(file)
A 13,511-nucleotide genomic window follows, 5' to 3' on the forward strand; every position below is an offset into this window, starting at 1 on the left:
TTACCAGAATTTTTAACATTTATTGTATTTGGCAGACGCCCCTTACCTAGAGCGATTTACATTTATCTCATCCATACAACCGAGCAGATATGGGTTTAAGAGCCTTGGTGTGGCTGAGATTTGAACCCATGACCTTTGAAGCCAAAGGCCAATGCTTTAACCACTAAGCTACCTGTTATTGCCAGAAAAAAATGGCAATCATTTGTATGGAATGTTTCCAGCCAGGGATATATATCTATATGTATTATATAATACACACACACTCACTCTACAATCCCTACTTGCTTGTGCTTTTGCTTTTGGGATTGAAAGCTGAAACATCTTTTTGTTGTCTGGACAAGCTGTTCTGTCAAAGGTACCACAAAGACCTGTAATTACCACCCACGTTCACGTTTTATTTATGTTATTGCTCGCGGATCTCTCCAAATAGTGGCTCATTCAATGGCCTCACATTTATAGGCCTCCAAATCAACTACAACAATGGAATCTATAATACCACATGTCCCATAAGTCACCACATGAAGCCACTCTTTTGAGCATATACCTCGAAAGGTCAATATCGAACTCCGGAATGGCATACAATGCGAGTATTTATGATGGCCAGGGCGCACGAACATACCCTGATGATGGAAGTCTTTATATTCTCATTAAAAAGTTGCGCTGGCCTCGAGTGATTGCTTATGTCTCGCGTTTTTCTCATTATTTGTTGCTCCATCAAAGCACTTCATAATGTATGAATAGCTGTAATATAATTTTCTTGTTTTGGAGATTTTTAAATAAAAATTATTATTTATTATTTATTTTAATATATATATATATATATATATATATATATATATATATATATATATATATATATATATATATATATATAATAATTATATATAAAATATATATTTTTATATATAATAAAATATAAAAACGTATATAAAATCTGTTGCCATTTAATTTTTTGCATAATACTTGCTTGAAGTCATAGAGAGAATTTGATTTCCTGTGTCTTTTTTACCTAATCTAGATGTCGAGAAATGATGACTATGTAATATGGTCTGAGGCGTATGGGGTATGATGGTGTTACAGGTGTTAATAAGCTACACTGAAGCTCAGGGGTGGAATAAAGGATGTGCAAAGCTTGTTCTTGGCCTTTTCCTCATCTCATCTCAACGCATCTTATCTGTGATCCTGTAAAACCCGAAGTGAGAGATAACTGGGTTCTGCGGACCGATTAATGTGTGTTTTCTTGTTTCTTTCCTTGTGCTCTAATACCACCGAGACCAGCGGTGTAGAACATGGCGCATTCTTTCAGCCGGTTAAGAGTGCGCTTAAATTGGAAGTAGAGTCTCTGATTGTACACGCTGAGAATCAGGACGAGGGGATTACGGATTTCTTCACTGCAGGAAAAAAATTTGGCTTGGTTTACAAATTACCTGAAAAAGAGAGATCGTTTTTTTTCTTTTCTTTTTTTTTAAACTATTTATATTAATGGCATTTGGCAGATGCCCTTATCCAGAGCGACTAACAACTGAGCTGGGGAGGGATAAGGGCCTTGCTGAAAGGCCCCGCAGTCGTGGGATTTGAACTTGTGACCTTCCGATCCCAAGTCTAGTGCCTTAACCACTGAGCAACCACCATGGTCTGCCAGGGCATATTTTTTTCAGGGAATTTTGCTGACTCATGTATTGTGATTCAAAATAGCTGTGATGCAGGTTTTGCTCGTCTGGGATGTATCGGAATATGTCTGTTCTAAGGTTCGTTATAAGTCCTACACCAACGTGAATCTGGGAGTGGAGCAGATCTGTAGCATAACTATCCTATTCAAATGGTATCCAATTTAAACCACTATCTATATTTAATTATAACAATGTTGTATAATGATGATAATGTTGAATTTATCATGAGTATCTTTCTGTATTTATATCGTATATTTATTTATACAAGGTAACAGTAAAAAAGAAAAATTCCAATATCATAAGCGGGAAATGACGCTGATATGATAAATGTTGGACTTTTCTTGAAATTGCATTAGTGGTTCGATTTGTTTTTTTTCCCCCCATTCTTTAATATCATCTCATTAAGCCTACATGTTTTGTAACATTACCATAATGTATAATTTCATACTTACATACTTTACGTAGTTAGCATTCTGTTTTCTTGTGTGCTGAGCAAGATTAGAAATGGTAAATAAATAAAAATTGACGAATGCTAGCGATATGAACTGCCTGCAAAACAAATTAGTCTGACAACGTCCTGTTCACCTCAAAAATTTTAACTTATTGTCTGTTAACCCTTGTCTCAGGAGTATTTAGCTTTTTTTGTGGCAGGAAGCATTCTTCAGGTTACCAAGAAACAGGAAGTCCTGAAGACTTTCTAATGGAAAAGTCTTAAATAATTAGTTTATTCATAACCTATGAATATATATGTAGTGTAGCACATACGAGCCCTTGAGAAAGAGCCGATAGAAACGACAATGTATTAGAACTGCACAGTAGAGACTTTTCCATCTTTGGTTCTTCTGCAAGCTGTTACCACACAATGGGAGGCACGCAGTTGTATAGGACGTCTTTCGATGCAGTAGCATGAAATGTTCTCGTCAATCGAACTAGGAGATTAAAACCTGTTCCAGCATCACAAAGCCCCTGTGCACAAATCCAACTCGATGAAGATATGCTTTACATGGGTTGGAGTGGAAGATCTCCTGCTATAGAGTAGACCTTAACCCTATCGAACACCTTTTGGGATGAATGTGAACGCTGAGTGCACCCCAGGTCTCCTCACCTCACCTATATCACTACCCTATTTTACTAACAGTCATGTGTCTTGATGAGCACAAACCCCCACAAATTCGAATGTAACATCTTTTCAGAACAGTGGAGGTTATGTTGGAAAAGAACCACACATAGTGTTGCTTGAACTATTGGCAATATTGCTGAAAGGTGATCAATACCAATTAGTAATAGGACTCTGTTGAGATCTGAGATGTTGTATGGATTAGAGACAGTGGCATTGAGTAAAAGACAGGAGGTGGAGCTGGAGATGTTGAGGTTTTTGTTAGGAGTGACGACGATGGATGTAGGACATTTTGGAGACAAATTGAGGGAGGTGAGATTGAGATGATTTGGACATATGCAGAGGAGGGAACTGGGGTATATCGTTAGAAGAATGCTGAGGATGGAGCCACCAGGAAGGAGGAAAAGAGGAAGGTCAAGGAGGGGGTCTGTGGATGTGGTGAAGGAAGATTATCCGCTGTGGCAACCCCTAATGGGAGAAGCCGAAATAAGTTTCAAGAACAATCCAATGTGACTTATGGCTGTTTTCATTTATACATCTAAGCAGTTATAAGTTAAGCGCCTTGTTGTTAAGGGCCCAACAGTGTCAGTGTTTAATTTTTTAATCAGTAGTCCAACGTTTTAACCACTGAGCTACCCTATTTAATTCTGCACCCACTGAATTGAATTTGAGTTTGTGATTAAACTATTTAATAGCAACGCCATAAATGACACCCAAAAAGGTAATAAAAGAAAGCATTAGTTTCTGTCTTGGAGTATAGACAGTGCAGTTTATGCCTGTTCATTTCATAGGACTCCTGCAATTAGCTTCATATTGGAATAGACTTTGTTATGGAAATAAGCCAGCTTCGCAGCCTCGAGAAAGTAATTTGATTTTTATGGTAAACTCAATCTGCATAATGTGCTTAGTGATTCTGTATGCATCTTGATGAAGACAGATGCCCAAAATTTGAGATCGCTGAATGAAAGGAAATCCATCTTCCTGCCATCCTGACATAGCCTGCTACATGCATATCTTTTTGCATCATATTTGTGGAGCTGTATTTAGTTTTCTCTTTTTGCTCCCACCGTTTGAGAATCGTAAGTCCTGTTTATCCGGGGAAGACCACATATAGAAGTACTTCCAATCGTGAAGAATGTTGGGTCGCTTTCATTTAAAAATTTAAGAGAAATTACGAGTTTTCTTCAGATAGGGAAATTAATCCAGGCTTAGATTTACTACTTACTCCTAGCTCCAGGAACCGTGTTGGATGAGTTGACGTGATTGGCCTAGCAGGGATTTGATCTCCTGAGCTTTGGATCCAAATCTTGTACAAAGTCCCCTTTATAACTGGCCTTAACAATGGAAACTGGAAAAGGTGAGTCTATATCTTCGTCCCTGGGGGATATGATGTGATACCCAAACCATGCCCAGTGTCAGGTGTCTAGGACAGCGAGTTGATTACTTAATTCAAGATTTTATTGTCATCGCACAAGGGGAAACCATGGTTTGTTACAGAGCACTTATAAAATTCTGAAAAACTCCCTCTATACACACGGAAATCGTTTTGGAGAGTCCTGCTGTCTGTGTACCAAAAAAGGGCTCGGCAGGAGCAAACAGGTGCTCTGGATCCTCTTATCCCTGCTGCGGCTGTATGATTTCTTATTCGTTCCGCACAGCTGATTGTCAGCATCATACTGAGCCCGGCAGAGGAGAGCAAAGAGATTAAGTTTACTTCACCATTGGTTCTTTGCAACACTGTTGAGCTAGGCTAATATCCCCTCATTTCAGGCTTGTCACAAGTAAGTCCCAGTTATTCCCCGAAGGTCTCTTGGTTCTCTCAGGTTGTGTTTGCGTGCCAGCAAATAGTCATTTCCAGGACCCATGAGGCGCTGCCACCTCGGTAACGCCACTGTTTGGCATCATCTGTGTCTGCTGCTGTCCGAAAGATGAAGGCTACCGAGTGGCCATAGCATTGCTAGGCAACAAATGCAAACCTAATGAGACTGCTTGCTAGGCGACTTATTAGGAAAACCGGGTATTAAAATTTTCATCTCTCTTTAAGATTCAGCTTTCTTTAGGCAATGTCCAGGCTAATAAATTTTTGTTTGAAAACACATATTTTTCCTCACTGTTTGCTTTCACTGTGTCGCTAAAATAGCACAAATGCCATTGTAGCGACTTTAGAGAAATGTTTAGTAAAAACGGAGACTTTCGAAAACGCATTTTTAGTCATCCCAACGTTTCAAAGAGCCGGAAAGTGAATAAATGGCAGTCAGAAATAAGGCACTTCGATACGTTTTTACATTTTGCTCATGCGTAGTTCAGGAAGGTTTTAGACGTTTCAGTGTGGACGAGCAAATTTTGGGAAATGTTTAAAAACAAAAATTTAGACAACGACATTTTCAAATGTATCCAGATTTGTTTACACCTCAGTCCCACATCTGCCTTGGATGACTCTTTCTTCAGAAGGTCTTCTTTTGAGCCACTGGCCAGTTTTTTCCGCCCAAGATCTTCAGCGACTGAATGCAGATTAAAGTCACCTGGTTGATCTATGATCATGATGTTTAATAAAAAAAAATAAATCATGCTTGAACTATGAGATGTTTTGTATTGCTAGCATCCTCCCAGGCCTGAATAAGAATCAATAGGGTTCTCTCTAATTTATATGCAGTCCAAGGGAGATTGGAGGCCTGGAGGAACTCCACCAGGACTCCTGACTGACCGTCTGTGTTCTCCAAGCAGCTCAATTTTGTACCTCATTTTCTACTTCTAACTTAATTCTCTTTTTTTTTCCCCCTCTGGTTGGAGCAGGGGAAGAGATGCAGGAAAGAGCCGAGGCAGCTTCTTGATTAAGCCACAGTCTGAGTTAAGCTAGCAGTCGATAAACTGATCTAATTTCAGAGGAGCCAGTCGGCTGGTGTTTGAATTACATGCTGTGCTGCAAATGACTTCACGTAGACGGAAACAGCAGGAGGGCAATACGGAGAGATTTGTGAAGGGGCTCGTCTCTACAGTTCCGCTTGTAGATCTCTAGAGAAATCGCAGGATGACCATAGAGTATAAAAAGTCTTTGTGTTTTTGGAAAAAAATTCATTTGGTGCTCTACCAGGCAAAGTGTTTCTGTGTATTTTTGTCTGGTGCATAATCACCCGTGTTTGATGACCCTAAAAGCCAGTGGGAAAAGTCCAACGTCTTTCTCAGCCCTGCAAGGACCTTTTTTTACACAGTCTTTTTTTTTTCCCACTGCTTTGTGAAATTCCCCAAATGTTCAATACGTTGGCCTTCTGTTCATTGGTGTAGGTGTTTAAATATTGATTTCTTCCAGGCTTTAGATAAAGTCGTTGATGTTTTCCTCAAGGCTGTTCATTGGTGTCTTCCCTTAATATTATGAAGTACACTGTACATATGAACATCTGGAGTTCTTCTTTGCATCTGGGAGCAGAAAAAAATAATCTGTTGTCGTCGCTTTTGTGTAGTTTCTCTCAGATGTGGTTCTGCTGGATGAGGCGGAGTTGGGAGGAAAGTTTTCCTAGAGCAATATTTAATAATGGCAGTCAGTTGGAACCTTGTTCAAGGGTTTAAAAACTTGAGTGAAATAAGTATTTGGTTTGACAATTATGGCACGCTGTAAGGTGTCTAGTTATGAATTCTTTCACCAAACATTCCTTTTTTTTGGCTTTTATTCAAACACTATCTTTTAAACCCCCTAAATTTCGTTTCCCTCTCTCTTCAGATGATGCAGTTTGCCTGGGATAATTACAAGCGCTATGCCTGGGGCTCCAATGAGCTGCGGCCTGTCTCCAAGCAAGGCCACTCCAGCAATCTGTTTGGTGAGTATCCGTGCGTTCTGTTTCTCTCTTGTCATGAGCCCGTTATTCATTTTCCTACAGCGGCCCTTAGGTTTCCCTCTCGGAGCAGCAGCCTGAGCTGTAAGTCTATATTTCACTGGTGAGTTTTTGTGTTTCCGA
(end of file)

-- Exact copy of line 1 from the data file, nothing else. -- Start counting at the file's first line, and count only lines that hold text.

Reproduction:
A 13,511-nucleotide genomic window follows, 5' to 3' on the forward strand; every position below is an offset into this window, starting at 1 on the left: